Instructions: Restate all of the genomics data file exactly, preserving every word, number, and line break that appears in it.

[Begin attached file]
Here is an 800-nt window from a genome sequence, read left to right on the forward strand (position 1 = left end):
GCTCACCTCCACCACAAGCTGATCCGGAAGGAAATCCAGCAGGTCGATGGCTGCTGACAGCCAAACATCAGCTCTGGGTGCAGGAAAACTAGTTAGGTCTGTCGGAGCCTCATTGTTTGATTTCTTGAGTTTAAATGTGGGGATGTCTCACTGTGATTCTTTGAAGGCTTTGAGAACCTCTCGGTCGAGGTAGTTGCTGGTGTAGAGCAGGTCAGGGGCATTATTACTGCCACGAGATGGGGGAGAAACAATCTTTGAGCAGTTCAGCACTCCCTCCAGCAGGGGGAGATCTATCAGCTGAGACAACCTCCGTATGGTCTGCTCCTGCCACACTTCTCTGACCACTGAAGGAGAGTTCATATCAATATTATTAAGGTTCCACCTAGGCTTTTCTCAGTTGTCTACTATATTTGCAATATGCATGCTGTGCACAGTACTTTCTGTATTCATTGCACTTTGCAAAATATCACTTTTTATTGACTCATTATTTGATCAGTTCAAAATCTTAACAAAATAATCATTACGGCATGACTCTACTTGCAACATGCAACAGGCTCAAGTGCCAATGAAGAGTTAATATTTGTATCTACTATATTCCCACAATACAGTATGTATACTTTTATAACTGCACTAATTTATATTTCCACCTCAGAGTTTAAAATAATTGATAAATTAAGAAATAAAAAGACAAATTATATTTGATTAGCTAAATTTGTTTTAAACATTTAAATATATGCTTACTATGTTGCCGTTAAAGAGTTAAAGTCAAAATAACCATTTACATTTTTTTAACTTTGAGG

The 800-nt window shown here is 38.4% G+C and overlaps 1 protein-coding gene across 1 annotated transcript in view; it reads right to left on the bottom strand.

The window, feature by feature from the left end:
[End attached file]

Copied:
Here is an 800-nt window from a genome sequence, read left to right on the forward strand (position 1 = left end):
GCTCACCTCCACCACAAGCTGATCCGGAAGGAAATCCAGCAGGTCGATGGCTGCTGACAGCCAAACATCAGCTCTGGGTGCAGGAAAACTAGTTAGGTCTGTCGGAGCCTCATTGTTTGATTTCTTGAGTTTAAATGTGGGGATGTCTCACTGTGATTCTTTGAAGGCTTTGAGAACCTCTCGGTCGAGGTAGTTGCTGGTGTAGAGCAGGTCAGGGGCATTATTACTGCCACGAGATGGGGGAGAAACAATCTTTGAGCAGTTCAGCACTCCCTCCAGCAGGGGGAGATCTATCAGCTGAGACAACCTCCGTATGGTCTGCTCCTGCCACACTTCTCTGACCACTGAAGGAGAGTTCATATCAATATTATTAAGGTTCCACCTAGGCTTTTCTCAGTTGTCTACTATATTTGCAATATGCATGCTGTGCACAGTACTTTCTGTATTCATTGCACTTTGCAAAATATCACTTTTTATTGACTCATTATTTGATCAGTTCAAAATCTTAACAAAATAATCATTACGGCATGACTCTACTTGCAACATGCAACAGGCTCAAGTGCCAATGAAGAGTTAATATTTGTATCTACTATATTCCCACAATACAGTATGTATACTTTTATAACTGCACTAATTTATATTTCCACCTCAGAGTTTAAAATAATTGATAAATTAAGAAATAAAAAGACAAATTATATTTGATTAGCTAAATTTGTTTTAAACATTTAAATATATGCTTACTATGTTGCCGTTAAAGAGTTAAAGTCAAAATAACCATTTACATTTTTTTAACTTTGAGG

The 800-nt window shown here is 38.4% G+C and overlaps 1 protein-coding gene across 1 annotated transcript in view; it reads right to left on the bottom strand.

The window, feature by feature from the left end: